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Restorative & Surgical Dentistry

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Digital Oral Radiography - Dental Radiographs

Dental radiographs at The Bloor Clinic Kids are only taken after a thorough review of your child’s medical and dental history and after performing a careful visual examination.

Dental radiographs (e.g. X-rays) are required if the visual examination did not provide enough information to accurately diagnose decay or other dental conditions associated with your child’s teeth.

A child’s mouth develops more rapidly than an adult mouth and the baby teeth are far more susceptible to dental decay than adult teeth. It is for these reasons that children require radiographs more frequently than adults. Children at high cavity risk may require radiographs as often as every six months to detect dental decay. Children at low risk for dental decay may not require X-rays as often.

We are particularly concerned about the exposure of patients to radiation. We have appropriate safeguards such as lead aprons with thyroid collars and utilize a digital system for intra-oral radiography. Our digital radiographic system provides a reduction in radiation compared to conventional radiographs. You can be assured that your child is receiving only the necessary and minimal amount of radiation exposure if dental radiographs are required.

Dental cavities progress much faster in children, therefore dental radiographs represent a far smaller risk than undiagnosed dental problems.



When decay has destroyed a tooth to the extent that there is little support for a filling; or when a pulpotomy has to be performed, it is essential to support the remaining tooth structure with a crown (SSC). Placing a large restoration instead of a crown will often result in fracture of the unsupported tooth structure, necessitating further dental treatment.


SSC's are most commonly placed on back teeth (molars), but occasionally may be used in the front if additional support is necessary. When the permanent tooth is ready to erupt, the SSC will exfoliate (fall out), as would a normal tooth.



A composite (tooth coloured) filling is used to repair a tooth that is damaged by decay, cracks, or fractures.  The decayed or affected portion of the tooth will be removed and then filled with a composite filling.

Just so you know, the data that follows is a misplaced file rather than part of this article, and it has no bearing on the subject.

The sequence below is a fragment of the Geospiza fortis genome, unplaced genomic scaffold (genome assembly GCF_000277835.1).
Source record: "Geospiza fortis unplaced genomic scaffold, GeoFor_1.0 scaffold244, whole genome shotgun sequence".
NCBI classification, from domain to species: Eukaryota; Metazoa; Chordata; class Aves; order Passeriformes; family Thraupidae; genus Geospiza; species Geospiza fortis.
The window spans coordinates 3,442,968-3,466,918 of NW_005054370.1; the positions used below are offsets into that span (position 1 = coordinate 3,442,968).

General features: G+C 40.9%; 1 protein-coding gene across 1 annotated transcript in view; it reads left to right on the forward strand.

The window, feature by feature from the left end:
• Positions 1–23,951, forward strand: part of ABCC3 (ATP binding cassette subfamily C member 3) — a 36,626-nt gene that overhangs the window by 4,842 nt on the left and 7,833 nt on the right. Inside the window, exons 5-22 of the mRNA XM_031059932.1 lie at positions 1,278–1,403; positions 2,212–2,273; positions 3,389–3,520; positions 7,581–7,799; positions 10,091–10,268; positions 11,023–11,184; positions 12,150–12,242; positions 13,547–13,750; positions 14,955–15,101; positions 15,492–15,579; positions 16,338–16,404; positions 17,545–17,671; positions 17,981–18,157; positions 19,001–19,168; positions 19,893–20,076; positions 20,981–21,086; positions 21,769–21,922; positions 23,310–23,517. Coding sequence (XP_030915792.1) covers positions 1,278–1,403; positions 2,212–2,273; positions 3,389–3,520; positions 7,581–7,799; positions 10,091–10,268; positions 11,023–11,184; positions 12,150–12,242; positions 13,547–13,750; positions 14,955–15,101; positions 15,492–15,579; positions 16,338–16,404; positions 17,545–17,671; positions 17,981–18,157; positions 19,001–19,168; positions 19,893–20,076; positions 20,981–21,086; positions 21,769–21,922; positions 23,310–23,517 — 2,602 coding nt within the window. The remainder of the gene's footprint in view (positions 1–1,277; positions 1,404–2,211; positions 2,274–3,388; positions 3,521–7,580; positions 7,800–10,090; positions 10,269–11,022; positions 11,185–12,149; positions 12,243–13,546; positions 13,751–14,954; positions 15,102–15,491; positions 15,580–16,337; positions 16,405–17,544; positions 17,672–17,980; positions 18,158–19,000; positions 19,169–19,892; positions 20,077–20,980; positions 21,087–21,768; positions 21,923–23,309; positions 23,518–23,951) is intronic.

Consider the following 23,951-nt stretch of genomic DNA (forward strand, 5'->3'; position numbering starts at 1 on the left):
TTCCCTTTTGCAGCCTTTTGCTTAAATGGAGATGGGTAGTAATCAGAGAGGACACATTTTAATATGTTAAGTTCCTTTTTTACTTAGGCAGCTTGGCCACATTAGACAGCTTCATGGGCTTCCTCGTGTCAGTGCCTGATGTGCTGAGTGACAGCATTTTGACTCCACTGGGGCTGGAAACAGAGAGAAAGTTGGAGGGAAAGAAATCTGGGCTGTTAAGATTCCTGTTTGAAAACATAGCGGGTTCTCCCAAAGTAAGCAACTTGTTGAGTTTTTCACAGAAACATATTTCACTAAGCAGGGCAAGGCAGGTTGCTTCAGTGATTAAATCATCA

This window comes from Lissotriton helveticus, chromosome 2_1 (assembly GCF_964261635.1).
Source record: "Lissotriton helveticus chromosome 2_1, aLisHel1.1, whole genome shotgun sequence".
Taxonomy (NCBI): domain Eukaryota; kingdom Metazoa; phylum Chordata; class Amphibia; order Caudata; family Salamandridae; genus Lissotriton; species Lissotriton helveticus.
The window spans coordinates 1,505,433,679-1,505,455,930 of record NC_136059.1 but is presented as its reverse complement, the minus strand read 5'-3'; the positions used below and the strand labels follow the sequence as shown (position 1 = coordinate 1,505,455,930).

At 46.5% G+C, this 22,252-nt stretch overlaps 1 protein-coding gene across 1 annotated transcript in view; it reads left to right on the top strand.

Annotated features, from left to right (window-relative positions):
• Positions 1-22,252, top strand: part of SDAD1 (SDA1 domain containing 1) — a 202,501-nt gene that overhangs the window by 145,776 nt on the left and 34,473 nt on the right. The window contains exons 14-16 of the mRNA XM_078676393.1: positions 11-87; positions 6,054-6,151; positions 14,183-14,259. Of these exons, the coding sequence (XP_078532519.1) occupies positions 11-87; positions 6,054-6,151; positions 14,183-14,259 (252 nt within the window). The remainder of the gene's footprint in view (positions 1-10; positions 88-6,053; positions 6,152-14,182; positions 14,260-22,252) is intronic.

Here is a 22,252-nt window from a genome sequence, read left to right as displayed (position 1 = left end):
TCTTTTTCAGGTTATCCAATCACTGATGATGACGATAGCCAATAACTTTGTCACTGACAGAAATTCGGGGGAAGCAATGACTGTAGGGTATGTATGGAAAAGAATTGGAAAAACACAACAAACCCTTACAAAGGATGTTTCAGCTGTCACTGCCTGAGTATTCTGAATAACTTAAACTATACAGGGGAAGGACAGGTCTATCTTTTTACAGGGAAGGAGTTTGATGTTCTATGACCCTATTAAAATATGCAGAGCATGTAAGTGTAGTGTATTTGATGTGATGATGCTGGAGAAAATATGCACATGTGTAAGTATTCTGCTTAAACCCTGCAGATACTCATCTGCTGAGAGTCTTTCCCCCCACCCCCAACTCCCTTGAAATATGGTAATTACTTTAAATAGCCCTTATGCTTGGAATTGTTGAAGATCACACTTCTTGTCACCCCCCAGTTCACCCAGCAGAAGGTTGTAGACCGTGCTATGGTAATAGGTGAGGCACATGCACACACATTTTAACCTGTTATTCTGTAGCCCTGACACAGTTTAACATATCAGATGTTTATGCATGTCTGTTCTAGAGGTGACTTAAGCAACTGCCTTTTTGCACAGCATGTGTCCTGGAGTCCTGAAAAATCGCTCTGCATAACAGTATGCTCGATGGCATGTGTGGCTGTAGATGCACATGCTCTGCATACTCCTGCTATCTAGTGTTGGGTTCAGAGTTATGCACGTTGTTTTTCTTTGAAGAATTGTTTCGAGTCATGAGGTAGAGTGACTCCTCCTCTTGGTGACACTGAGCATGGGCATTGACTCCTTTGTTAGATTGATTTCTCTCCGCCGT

Because composite fillings are tooth coloured, they can be closely matched to the colour of existing teeth, and are more aesthetically suited for use in front teeth or the more visible areas of the teeth. As with most dental restorations, composite fillings are not permanent and may someday have to be replaced.  They are very durable, and will last many years with proper care, giving you a long lasting, beautiful smile.

It is normal to sometimes experience sensitivity to hot and cold when some composite fillings are first placed, however this will subside shortly after your tooth acclimates to the new filling.

You will be given care instructions at the conclusion of your treatment.  Good oral hygiene practices, eating habits, and regular dental visits will aid in the life of your new fillings.

How are composite fillings placed?

Composite fillings are usually placed in one appointment.  While your child's tooth is numb, your dentist will remove decay as necessary.  The space will then be thoroughly cleaned and carefully prepared before the new filling is placed.  If the decay was near the nerve of the tooth, a special medication will be applied for added protection.  The composite filling will then be precisely placed, shaped, and polished, restoring your tooth to its original shape and function.



When a tooth has a deep cavity or has suffered a traumatic injury, bacterial infection of the nerve and blood supply to the tooth can occur. This tends to occur more often and more quickly in primary versus permanent teeth due to their thinner enamel, smaller size and relatively larger nerve. It may be necessary to cleanse and remove the infected portion of the nerve in order to save the tooth.

This is a very common procedure performed on primary teeth and after a pulpotomy has been completed, it is necessary to protect the remaining tooth structure with a stainless steel crown (cap).



There are certain circumstances where it is necessary to remove a child’s baby tooth. Certain factors such as crowding or the shape of the roots can prevent it from falling out naturally, and the tooth must be removed to make way for the permanent tooth to erupt. At other times, a tooth may have so much decay that it puts the surrounding teeth and jaw at risk of decay, so your doctor may recommend removal. Infection, orthodontic correction, or problems with a wisdom tooth may also require removal of a tooth.

When it is determined that a tooth needs to be removed, your dentist may extract the tooth during a regular checkup or may request another visit for this procedure. While this procedure is typically very quick, it is important to share with your doctor any concerns or preferences for sedation.


Once a tooth has been removed, adjacent teeth may shift, causing problems with chewing, crowding or with the function of the jaw joint. To avoid these complications, your dentist may recommend the placement of a space maintainer.

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